Curt Schilling Begged Bob Brenly to Keep him in Game 4 of '01 World Series Because He Knew Brenly Was Mic'd

Schilling had already told his catcher not to let Brenly put him back out in the game, but put on a show when he knew there was a TV audience.

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Nov 2 2016, 4:25pm

Former Philadelphia Phillies general manager Ed Wade once said of Curt Schilling, a pitcher who won 101 games for the franchise mind you, "he was a horse every five days and a horse's ass the other four."

Former Phillies batterymate Darren Daulton called him "Top-Step Schill," while his own manager Jim Fregosi tagged him as "Red-Light Curt."Schilling believes the latter handle is a testament to his ability to perform in the spotlight, like that paragon of virtue Lenny Dykstra. Unfortunately, Fregosi passed away in 2014, so we all just have to believe what we want to believe about his meaning.

Oh wait, no we won't. Joe Buck has the Schilling-est of Schilling stories, one that clearly shows there was no time at which Curt's massive, yet fragile, ego didn't Trump his love of team. (Red-Light loves the Donald.)

Buck's memoir Lucky Bastard hits bookstores November 15. It's more or less what you'd expect. If you like Joe Buck, you'll like the book. Even if you're not a fan, Lucky Bastard has a surprising vulnerability, especially when Buck is discussing his father's death, the dissolution of his first marriage, and how his addiction to hair plugs nearly wrecked his career. There's some name-dropping—he golfs with Justin Timberlake, drinks with Jason Patric, and confides in Kate Hudson—and a solid yarn about doubling down on pot brownies to disastrous effect. What Lucky Bastard isn't however, is a Ball Four-style locker room expose, nor is it one of the many score-settling memoirs that get published. Buck isn't a big fan of Keith Olbermann and Barry Bonds was an asshole to him. That's as dish-y as it gets, minus one amazing tale of Curt Schilling's colossal insecurity.

During the 2001 World Series, Buck and his FOX team convinced former broadcast colleague turned Arizona Diamondbacks manager Bob Brenly to wear a mic in the dugout. This was a new wrinkle and Brenly agreed, so long as it wasn't a live segment. So it's Game Four, Halloween in the Bronx, and the Diamondbacks are up 2-1 in the World Series. Schilling, pitching spectacularly on three days' rest, gives up just three hits and one run over seven, while striking out nine.

Thanks to the new in-dugout technology, the whole baseball-watching universe gets to hear the conversation as Brenly lifts his soon-to-be co-MVP. (A move Buck says during the broadcast that he doesn't agree with.) Brenly says "that's enough." Schilling retorts "I'm alright! I'm all right!" Brenly makes the decision that 88 pitches is plenty because "We've got BK [Byung-Hyun Kim] locked and loaded for the last six outs." Here's how it played out during the game:

But the exchange between Brenly and Schilling was all bullshit.

Here's the goods, excerpted from Joe Buck's Lucky Bastard:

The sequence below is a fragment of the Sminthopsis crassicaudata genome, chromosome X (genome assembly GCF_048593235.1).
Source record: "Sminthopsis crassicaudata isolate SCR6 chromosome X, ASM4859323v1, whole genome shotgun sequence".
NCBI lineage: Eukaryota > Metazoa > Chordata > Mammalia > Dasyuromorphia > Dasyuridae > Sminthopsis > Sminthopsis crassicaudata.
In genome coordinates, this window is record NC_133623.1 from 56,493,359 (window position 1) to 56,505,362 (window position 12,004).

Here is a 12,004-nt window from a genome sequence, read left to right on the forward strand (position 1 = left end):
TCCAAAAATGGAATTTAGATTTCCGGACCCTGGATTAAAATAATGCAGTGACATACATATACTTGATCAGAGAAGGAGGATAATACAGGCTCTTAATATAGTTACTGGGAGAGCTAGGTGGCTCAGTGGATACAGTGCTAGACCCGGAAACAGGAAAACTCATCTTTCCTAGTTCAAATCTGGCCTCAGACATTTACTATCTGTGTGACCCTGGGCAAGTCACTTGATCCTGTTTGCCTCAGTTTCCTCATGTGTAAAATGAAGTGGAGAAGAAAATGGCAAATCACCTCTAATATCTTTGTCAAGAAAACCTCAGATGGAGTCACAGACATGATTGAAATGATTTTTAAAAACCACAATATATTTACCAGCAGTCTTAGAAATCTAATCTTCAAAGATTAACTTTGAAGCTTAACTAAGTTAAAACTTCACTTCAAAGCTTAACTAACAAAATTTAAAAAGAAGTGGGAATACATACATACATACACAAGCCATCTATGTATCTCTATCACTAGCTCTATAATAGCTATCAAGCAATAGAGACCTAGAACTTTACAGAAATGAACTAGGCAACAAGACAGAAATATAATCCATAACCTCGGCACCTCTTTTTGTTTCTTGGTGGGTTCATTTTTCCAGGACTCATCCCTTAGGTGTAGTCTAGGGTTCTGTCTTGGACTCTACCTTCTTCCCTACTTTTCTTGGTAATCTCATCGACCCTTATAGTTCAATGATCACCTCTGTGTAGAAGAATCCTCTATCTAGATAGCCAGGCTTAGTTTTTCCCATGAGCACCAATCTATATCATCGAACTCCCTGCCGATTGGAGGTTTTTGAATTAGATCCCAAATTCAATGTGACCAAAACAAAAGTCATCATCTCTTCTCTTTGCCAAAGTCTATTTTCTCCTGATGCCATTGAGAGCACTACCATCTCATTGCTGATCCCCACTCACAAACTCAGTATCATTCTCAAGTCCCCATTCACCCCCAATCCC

"It was great theater. It belonged on Broadway.

Here is what we didn't know. Earlier in that inning, Schilling had told his catcher, Damian Miller, that he was running out of gas: 'Whatever happens, this is my last inning. Don't let him put me back out there again.' Naturally, Miller told Brenly.

But Schilling could see the microphone on Brenly's uniform. He knew he would look better if he begged to keep pitching on national television. So he asked Brenly to keep him the game...They both knew he was coming out."

If you don't recall, the first ever November World Series game ended in the tenth on a Derek Jeter home run off Kim, after he'd coughed one up to Tino Martinez in the ninth. Back to Buck's story:

"Brenly got lots of heat for pulling Schilling against his will—the whole country had heard Schilling protest in the dugout. But Brenly couldn't call out one of his aces for being a glory hound. He had to take the heat, and he did—with a great sense of humor.

'You fucking guys,' [Brenly] said with a laugh the next time we saw him. 'You made me look like the bad guy. Never again!' he thought it was hilarious."

It was hilarious, but the joke isn't on Bob Brenly. We see you, Top-Step. Now what about that sock?

UPDATE 2:08 PM

Curt Schilling disputes Joe Buck's version of the events.

UPDATE: 11/3, 9:30 AM

On Wednesday, in response to our story, Curt Schilling called Joe Buck a liar, and said that former Arizona manager Bob Brenly would also dispute Bucks' version of what happened in Game 4. Reached through a Diamondbacks spokesperson, Brenly—now an announcer for Arizona—declined to comment.

Update 11/15, 4:15 PM

We have another update and this one is fairly strong, from Joe Buck himself. We spoke to him and asked him to clear some things up since Schilling called him a liar. Buck is not backing down either, however, and told us "I strongly stand by my story. Even more. He can say whatever he wants."

Here's our full exchange:

VICE SPORTS: On Twitter and on the radio, Curt Schilling called you a liar—

JOE BUCK: I know, shocking.

VS: Is there any way this is a misunderstanding about what happened in the dugout in 2001?

JB: Trust me, I'd have to be a lunatic to make that story up...I have a tough time with this because it goes into a back-and-forth and gets the attention one of the two of us is seeking. While I'm trying to sell a book and my publisher would love me to engage in Twitter and all that. I've talked to some of the people involved and I strongly stand by my story. Even more. He can say whatever he wants.